Lateral flow assay (LFA) tests are becoming more popular each year because of its ability to rapidly and cheaply detect small amounts of analyte1. However, straightforward questions, for instance, the appropriate concentration of capture sites, optimal test line location, or sufficient amount of sample volume can be answered only by experimentation2. Thus, the development of LFA tests is very tedious work and can exhaust the most valuable resources - time and money.

Although LFA strip tests are widely used in the healthcare industry, home care and in the monitoring of the water quality and food supply, software that would facilitate the development of such tests are not freely available on the market3. After we started to plan our experiments, it became hard to decide where to put control and capture probes. Also the optimal reagent concentrations should be known. Such problems are usually faced by anybody who has ever tried to design a LFA strip test. It would be desirable and convenient to have a sophisticated and easy to use tool that could rapidly and inexpensively predict various parameters of LFA. To solve this problem, our team presents a novel software tool - onFlow.

To implement this, we utilized the classic Waterfall engineering model. Even though more advanced models that use iterative approaches exist, we chose this one because it is the most appropriate choice for projects that are well defined, their requirements are clear and fixed, the duration of the project is short and the idea is concise. The waterfall model describes five main steps of the software life cycle: communication, planning, modelling, construction and deployment, all of which will be described in the further sections.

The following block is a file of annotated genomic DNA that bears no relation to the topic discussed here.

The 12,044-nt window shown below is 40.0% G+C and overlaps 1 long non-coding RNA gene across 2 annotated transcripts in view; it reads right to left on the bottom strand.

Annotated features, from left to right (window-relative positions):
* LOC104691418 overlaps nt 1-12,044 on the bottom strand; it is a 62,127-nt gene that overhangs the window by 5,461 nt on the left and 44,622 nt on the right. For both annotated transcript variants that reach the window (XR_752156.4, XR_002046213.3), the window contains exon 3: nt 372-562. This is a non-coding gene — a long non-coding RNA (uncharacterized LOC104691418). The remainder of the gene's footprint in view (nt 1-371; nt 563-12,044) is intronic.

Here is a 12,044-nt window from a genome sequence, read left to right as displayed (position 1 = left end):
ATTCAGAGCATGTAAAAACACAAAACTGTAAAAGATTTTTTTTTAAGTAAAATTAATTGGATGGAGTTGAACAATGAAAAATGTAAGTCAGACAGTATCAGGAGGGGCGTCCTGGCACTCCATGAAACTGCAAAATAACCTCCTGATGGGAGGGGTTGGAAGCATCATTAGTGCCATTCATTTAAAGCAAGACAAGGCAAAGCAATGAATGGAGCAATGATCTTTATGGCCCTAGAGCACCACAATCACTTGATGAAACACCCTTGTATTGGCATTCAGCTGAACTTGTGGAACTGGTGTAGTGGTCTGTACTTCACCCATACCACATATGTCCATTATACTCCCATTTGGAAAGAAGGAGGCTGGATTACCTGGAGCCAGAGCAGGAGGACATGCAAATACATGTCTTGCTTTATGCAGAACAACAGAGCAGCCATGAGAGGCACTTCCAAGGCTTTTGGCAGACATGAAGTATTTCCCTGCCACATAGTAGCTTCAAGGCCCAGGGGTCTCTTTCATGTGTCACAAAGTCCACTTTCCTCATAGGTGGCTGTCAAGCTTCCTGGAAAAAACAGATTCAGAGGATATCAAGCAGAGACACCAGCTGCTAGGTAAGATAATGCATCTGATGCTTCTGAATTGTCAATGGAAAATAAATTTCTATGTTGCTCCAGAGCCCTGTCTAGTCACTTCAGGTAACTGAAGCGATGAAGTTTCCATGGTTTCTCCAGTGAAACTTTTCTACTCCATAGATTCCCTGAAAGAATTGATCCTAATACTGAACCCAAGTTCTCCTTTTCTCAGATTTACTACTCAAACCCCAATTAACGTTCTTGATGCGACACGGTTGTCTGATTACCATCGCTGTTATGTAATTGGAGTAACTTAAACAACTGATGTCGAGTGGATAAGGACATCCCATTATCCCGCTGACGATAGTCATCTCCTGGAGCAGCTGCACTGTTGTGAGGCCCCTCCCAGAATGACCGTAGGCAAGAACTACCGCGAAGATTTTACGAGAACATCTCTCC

Figure 1. Diagram of the waterfall software development process model.


The first stage in designing any type of software is to gather all the requirements and specify what features will be implemented.

Since onFlow is a web based user interface of our mathematical model on LFA parameters, it requires only a few important features - fields for user inputs, API for front end and back end communication and clear output of results. We also added a feature that allows users to search for the values of several parameters in an external database and alleviates the workload even more.

As for the requirements, there were only a few - onFlow had to be intuitive and quick. Besides these, the most important requirement for the software was clear and easy-to-understand documentation of different parameters, utilized in the mathematical model of the system. Keeping these requirements and features in mind, we continued on to the planning stage of the engineering cycle.